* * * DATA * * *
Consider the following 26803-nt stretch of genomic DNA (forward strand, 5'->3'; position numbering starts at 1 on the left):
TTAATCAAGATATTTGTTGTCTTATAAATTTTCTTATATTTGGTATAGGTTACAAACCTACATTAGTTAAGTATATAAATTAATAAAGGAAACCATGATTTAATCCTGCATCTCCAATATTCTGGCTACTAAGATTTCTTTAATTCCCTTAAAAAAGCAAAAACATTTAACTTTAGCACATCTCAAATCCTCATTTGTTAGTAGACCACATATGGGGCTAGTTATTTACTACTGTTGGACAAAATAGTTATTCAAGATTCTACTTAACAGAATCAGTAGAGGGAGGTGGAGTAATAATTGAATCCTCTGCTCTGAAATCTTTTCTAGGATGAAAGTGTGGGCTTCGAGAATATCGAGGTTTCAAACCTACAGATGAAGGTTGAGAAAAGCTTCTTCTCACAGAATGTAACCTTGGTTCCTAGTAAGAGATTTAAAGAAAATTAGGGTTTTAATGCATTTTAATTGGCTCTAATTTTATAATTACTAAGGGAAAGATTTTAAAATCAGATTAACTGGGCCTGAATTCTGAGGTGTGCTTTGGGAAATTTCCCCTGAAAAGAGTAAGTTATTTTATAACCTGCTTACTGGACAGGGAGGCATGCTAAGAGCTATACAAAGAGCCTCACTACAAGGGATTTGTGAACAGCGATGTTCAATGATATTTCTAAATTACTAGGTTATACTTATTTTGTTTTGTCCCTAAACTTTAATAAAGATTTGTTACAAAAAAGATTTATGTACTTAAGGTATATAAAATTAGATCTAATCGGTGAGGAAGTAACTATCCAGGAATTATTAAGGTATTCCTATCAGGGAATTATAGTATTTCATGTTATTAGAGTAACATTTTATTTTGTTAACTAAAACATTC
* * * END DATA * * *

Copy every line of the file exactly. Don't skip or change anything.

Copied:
Consider the following 26803-nt stretch of genomic DNA (forward strand, 5'->3'; position numbering starts at 1 on the left):
TTAATCAAGATATTTGTTGTCTTATAAATTTTCTTATATTTGGTATAGGTTACAAACCTACATTAGTTAAGTATATAAATTAATAAAGGAAACCATGATTTAATCCTGCATCTCCAATATTCTGGCTACTAAGATTTCTTTAATTCCCTTAAAAAAGCAAAAACATTTAACTTTAGCACATCTCAAATCCTCATTTGTTAGTAGACCACATATGGGGCTAGTTATTTACTACTGTTGGACAAAATAGTTATTCAAGATTCTACTTAACAGAATCAGTAGAGGGAGGTGGAGTAATAATTGAATCCTCTGCTCTGAAATCTTTTCTAGGATGAAAGTGTGGGCTTCGAGAATATCGAGGTTTCAAACCTACAGATGAAGGTTGAGAAAAGCTTCTTCTCACAGAATGTAACCTTGGTTCCTAGTAAGAGATTTAAAGAAAATTAGGGTTTTAATGCATTTTAATTGGCTCTAATTTTATAATTACTAAGGGAAAGATTTTAAAATCAGATTAACTGGGCCTGAATTCTGAGGTGTGCTTTGGGAAATTTCCCCTGAAAAGAGTAAGTTATTTTATAACCTGCTTACTGGACAGGGAGGCATGCTAAGAGCTATACAAAGAGCCTCACTACAAGGGATTTGTGAACAGCGATGTTCAATGATATTTCTAAATTACTAGGTTATACTTATTTTGTTTTGTCCCTAAACTTTAATAAAGATTTGTTACAAAAAAGATTTATGTACTTAAGGTATATAAAATTAGATCTAATCGGTGAGGAAGTAACTATCCAGGAATTATTAAGGTATTCCTATCAGGGAATTATAGTATTTCATGTTATTAGAGTAACATTTTATTTTGTTAACTAAAACATTC